In Jerusalem the spectacle of the slow death of the “king of the Jews” was entertaining to some, terrifying for others, and grotesquely agonizing to those who loved him the most. After the absurdity of His trial, flogging, and sentence, the Roman guards lead Him to be slaughtered. Much of His strength had been stolen from him during the torture of the led tipped whips ripping off his back, something the authorities thought would appease the people. This was not so, they wanted more, /“Crucify Him,”/ they shouted, and it was at that request that the guards forced him down and nailed his hands and feet to that wretched cross. A shriek of pain pierced the air as the nails pierced His skin. He screamed, but His cry was drowned out by those who laughed at his torment. He hung on the cross, struggling for each breath for 3 hours. Each attempt to breath was fought for with the strength that only desperation bring. As they mocked him, he pressed his impaled feet into the nails that had been driven through his flesh and muscles so that he could grasp at the precious air that was filled with the foul smell of his own blood, and the foul language of those who cursed at Him. He could taste the blood that flowed freely from thorns that were digging not only into his flesh, but into his skull. Some of the crowd that surround the execution hill they called Golgatha seemed to gain life from watching his life slip away. Others showed their faces in confusion, as if they were shocked that He was actually dying. Still some could not even show their faces. They buried their burning eyes into each other as they wept. And there too was His mother, the one who had been faithful, was patient, beautiful, and oh so loving. Her pain in having to witness His torment only made His agony worse. As she looked upon her son’s gentle face she recalled his first words, his first steps and even the first time he called her, “momma.” She remembered his eagerness to share what he had learned at school with her and Joseph. She was brought back to the numerous bumps, cuts, and bruises that her scrappy little boy would come to her for kisses, care, and healing. She longed, she ached, to give her son that same motherly comfort, but she hopelessly knew there was nothing she could do. Her desperate, shrill pleads, asking for mercy for her little boy, were ignored by the entertained executioners.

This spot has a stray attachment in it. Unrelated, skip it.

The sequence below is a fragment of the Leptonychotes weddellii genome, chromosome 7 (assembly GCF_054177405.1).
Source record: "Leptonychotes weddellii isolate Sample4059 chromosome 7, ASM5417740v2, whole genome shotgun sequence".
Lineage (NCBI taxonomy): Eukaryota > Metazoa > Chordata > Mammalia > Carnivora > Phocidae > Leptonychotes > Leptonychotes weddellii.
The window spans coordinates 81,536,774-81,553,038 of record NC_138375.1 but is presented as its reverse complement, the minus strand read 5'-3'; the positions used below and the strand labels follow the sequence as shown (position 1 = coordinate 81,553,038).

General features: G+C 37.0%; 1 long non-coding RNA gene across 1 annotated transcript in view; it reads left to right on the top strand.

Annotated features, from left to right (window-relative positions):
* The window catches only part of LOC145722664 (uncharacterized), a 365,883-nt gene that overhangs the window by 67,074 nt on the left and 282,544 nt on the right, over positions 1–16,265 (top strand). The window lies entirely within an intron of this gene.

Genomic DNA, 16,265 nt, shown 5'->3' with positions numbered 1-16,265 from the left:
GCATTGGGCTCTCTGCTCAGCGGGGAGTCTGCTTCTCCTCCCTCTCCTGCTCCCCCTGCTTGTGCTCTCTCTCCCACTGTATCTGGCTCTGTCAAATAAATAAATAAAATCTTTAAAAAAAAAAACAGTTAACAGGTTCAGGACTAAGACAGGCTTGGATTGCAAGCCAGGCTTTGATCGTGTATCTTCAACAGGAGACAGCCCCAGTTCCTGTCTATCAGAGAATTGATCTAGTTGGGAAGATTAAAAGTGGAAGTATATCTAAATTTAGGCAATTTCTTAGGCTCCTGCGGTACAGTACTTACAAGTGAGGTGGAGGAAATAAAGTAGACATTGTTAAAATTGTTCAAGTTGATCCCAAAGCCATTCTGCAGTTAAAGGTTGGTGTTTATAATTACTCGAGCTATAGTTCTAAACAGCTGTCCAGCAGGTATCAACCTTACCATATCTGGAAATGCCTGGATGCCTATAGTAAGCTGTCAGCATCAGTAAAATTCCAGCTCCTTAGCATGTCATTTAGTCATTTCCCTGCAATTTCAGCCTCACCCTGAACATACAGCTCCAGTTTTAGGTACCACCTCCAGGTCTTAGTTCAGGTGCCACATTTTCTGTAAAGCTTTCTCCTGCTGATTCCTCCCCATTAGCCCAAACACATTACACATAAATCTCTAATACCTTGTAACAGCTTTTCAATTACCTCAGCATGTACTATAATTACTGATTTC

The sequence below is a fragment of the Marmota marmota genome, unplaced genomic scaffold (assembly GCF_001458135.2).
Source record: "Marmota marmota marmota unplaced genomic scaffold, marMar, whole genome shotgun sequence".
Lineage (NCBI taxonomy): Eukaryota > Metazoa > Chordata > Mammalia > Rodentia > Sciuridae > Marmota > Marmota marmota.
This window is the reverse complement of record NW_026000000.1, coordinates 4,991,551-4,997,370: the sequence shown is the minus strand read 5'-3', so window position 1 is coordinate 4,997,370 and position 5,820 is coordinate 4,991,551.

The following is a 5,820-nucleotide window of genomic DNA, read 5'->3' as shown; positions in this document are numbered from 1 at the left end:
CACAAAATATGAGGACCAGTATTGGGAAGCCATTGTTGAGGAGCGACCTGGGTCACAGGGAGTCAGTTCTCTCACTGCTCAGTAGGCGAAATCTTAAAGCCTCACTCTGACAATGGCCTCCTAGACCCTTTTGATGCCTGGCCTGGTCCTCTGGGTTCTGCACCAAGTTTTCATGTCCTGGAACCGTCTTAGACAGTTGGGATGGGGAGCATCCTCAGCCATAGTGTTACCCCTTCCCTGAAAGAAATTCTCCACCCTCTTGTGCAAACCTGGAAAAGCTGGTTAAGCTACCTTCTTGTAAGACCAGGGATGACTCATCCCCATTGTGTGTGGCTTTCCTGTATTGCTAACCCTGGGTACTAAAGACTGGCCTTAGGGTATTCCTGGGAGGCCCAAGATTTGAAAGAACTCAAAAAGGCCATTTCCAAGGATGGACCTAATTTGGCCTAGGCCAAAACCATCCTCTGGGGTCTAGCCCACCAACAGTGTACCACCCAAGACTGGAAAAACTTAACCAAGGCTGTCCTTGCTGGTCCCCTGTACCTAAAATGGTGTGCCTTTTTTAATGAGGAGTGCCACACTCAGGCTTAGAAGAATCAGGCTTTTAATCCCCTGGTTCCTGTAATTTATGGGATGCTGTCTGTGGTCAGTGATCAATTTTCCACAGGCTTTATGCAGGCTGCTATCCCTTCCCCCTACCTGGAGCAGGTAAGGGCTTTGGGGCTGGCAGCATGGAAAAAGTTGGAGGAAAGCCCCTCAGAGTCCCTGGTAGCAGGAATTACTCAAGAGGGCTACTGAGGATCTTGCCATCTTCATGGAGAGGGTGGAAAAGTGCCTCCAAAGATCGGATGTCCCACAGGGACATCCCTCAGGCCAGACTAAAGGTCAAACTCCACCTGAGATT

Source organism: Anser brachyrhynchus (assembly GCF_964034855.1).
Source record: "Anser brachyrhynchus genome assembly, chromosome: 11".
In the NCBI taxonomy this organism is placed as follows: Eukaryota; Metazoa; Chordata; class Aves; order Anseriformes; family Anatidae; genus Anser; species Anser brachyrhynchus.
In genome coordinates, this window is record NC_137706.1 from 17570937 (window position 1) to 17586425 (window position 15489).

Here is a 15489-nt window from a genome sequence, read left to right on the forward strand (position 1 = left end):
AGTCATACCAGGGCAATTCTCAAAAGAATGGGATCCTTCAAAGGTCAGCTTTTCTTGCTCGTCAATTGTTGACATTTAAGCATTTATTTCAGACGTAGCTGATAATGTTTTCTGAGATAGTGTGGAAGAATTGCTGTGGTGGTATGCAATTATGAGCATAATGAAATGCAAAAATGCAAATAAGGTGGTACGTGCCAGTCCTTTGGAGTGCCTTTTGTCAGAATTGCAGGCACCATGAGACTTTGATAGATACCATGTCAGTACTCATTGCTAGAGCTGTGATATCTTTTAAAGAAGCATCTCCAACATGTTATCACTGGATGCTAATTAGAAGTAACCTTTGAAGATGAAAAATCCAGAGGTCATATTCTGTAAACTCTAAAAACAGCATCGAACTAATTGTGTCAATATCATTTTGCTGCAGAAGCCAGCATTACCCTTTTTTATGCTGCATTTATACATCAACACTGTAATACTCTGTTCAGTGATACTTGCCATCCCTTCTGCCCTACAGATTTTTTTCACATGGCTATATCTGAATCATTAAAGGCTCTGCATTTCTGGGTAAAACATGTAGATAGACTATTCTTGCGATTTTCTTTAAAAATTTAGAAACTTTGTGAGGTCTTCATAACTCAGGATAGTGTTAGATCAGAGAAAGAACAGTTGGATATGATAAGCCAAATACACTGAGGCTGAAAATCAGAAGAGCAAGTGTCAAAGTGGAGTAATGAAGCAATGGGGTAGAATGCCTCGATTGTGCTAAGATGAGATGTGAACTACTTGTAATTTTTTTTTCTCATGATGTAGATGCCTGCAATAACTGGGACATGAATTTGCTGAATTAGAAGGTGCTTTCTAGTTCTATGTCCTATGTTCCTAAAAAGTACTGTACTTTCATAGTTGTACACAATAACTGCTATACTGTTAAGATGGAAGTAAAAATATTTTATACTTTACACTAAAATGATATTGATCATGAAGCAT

The physical pain was monstrous, nauseating, causing many onlookers to turn away before their stomachs emptied themselves of whatever they had consumed earlier that day. The emotional pain was demonic. The scorn from being naked, jeered, spit on, and ridiculed made those who were closest to him scream in empathetic despair. But that wasn’t the worst part. It was the crushing spiritual agony that was unbearable.

Although desperate cries were heard, begging to relieve His physical and emotional abuse, no one wailed for the darkness that was eager to wage war on His soul. It was noon when the darkness was released and, in the mid day blackness, the battle ensued.


By this time it was about noon, and darkness fell across the whole land until three o’clock. The light from the sun was gone.

The light of the day had been silenced by the wrath of God. The farmers tilling their fields, the blacksmiths tinkering in their craft, the shepherds watching over their sheep all stopped in breathless fear as the light of the sun evaporated in the depth of nothingness. Shadows disappeared and everyone was blanketed in black. Around the world people thought that death had gripped their souls and pulled them to nowhere. Terror was capturing everything and making people prisoners to the fears that they so easily dismissed in the busyness of their days. The darkness was a different kind of darkness than that of night. Night brought the hope of day. This complete darkness was drenched in hopelessness. It had flavors of wrath, agony, mystery, and turmoil. Never had anyone experienced such darkness, it was darkness that you could smell, touch, and taste. It was a darkness that you could hear. It was a darkness that you could see, and it was horrifying.